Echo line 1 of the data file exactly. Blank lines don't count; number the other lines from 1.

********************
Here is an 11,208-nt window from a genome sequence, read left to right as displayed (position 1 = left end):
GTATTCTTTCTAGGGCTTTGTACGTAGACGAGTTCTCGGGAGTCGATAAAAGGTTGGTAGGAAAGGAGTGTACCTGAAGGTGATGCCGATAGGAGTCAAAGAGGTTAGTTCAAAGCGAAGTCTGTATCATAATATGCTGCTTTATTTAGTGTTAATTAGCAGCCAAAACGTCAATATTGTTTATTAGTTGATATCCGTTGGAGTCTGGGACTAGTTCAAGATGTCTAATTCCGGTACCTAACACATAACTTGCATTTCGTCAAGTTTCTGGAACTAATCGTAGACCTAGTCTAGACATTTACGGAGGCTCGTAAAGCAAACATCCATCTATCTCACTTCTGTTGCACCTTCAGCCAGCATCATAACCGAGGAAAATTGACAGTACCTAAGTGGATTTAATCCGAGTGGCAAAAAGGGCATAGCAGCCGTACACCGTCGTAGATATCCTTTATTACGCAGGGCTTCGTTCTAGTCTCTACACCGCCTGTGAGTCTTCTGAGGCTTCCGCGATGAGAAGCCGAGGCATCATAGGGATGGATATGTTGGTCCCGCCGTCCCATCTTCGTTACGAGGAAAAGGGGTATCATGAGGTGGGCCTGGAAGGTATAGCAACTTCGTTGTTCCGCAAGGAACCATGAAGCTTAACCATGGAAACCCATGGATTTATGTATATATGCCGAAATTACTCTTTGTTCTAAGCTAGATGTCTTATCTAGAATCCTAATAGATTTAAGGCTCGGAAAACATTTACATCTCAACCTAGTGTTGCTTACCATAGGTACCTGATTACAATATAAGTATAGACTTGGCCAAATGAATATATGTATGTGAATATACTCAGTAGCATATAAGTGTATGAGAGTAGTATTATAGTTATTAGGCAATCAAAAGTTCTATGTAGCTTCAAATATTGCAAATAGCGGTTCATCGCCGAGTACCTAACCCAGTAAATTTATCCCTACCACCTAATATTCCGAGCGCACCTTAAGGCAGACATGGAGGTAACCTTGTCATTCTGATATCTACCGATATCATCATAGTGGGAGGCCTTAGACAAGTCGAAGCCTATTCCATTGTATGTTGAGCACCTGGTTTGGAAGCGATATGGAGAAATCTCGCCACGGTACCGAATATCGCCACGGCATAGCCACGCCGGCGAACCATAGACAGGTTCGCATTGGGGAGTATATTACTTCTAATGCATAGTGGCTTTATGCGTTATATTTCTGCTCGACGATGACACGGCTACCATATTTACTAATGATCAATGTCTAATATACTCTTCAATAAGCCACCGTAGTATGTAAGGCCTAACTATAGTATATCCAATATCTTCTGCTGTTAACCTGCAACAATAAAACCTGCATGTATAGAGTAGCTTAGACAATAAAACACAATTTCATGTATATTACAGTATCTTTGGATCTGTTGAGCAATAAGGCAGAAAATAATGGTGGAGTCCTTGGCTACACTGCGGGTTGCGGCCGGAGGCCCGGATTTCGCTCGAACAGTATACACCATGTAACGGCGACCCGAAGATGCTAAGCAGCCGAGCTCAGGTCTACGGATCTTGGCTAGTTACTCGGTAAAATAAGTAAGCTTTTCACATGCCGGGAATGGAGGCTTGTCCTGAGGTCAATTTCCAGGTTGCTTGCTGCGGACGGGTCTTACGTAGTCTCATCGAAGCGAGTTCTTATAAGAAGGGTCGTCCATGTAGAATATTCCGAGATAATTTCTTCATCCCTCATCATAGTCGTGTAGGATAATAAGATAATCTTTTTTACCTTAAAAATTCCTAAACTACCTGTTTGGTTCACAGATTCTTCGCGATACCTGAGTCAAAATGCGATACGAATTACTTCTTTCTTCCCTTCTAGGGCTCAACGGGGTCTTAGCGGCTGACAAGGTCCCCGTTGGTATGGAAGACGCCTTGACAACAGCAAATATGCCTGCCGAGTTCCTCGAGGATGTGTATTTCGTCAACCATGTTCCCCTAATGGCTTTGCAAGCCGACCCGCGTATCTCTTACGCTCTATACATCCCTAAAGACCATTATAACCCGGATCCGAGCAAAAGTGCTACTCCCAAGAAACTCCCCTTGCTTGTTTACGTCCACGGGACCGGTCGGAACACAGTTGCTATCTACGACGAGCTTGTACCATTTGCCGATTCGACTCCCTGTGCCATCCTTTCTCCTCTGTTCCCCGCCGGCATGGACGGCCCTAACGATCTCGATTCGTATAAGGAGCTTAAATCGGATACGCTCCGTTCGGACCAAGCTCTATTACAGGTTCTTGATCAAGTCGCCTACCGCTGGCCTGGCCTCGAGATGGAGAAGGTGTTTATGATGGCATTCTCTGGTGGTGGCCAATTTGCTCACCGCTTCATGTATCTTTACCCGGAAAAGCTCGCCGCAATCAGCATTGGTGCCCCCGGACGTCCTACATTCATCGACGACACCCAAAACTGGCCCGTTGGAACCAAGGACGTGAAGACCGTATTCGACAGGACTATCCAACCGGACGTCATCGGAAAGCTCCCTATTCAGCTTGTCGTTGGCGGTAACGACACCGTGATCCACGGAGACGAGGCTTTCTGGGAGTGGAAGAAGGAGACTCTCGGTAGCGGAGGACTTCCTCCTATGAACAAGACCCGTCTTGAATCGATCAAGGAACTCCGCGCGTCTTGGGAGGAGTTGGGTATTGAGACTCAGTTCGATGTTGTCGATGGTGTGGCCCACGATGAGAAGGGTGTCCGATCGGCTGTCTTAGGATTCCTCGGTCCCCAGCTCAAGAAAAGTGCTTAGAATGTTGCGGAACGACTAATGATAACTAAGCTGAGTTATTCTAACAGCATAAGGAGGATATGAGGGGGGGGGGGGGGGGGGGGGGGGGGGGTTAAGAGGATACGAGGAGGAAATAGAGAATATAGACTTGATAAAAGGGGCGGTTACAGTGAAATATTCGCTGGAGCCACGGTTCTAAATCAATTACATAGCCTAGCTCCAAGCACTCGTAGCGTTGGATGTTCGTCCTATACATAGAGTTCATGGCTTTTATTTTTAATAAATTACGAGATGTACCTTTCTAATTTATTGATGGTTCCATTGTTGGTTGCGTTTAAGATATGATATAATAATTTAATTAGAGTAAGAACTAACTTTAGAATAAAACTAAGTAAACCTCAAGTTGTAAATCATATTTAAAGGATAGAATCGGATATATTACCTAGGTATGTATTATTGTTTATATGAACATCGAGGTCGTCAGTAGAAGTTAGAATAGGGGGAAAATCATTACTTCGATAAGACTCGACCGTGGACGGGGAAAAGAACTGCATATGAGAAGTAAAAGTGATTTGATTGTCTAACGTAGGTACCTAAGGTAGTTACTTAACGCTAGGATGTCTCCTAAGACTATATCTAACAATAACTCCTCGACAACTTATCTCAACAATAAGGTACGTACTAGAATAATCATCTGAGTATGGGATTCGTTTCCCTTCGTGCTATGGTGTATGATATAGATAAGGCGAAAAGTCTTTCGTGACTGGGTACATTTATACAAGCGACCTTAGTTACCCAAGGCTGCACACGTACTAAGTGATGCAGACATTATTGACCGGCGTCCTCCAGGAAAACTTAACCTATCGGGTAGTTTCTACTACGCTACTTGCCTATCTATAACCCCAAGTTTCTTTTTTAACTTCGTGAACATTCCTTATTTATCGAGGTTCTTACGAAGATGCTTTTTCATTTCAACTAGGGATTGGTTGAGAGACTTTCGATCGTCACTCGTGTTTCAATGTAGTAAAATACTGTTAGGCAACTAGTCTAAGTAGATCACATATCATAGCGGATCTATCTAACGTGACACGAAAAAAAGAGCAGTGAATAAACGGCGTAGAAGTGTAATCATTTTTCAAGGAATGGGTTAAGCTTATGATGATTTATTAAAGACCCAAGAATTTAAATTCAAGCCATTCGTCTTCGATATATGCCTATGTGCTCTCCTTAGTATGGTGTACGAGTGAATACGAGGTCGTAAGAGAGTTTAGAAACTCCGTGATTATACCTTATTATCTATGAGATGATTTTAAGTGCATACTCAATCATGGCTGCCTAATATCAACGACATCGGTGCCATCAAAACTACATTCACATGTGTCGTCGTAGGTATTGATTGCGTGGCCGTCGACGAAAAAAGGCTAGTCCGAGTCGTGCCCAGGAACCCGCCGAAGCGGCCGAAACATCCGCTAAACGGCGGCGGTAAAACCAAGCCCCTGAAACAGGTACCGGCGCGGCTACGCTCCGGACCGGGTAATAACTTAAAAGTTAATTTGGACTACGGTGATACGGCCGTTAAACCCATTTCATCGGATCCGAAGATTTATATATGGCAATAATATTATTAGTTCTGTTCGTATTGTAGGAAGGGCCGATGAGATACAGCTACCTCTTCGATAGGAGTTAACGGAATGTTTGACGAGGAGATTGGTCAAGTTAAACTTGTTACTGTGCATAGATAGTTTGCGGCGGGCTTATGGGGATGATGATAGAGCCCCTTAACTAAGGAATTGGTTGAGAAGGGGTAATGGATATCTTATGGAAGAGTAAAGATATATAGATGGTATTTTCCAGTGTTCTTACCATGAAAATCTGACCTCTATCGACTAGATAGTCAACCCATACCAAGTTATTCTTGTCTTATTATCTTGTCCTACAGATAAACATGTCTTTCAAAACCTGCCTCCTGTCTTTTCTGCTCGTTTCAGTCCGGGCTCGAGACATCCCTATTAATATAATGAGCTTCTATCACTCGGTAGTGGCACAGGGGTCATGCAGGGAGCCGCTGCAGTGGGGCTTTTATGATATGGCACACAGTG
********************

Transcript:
Here is an 11,208-nt window from a genome sequence, read left to right as displayed (position 1 = left end):